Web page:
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Keywords:

  • Blue tit, cost of resistance;
  • ecological immunology;
  • immunocompetence;
  • inducible defence;
  • Parus caeruleus;
  • physiological trade-offs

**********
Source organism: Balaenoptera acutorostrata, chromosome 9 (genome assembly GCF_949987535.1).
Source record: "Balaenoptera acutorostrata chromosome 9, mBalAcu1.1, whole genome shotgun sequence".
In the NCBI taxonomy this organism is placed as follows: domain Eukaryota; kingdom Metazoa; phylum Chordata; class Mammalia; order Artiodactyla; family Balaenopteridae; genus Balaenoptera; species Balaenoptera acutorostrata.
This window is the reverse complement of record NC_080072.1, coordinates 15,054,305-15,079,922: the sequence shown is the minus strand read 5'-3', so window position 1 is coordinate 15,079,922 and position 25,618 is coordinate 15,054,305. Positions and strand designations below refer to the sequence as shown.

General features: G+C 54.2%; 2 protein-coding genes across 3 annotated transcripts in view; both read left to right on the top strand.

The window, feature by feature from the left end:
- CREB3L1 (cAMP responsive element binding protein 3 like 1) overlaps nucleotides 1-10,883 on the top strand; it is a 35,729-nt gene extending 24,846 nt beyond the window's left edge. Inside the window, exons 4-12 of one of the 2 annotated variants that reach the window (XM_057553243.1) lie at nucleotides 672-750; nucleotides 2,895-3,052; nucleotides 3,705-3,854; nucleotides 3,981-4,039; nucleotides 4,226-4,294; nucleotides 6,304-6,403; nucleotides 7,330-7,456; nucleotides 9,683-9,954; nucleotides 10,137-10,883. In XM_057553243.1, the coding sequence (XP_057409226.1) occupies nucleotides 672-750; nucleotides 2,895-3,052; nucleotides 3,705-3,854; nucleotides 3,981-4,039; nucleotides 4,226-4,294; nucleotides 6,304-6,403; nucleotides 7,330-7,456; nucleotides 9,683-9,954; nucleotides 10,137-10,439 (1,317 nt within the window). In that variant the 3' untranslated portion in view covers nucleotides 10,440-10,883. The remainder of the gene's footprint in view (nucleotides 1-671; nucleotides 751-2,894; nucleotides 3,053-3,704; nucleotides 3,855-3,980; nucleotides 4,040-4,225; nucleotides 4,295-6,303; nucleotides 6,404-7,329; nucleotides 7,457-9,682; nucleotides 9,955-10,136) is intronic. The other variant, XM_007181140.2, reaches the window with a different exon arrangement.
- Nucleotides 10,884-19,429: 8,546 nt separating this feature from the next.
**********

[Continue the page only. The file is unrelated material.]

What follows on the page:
A fundamental assumption of theories of the ecology and evolution of inducible defences is that protective responses to attacks by parasites or predators should not only have benefits, but also costs. The vertebrate immune system is by far the best studied example of an inducible defence, yet little is known about the costs of an immune response, especially in natural populations. To test if an immune response per se is costly, we induced an antibody response in female blue tits, Parus caeruleus, by immunising them with human diphtheria–tetanus vaccine, and compared their nestling-feeding rate with that of saline-injected controls. We found that vaccinated females reduced their nestling feeding rate, thus demonstrating a cost of the immune response in the currency of parental effort.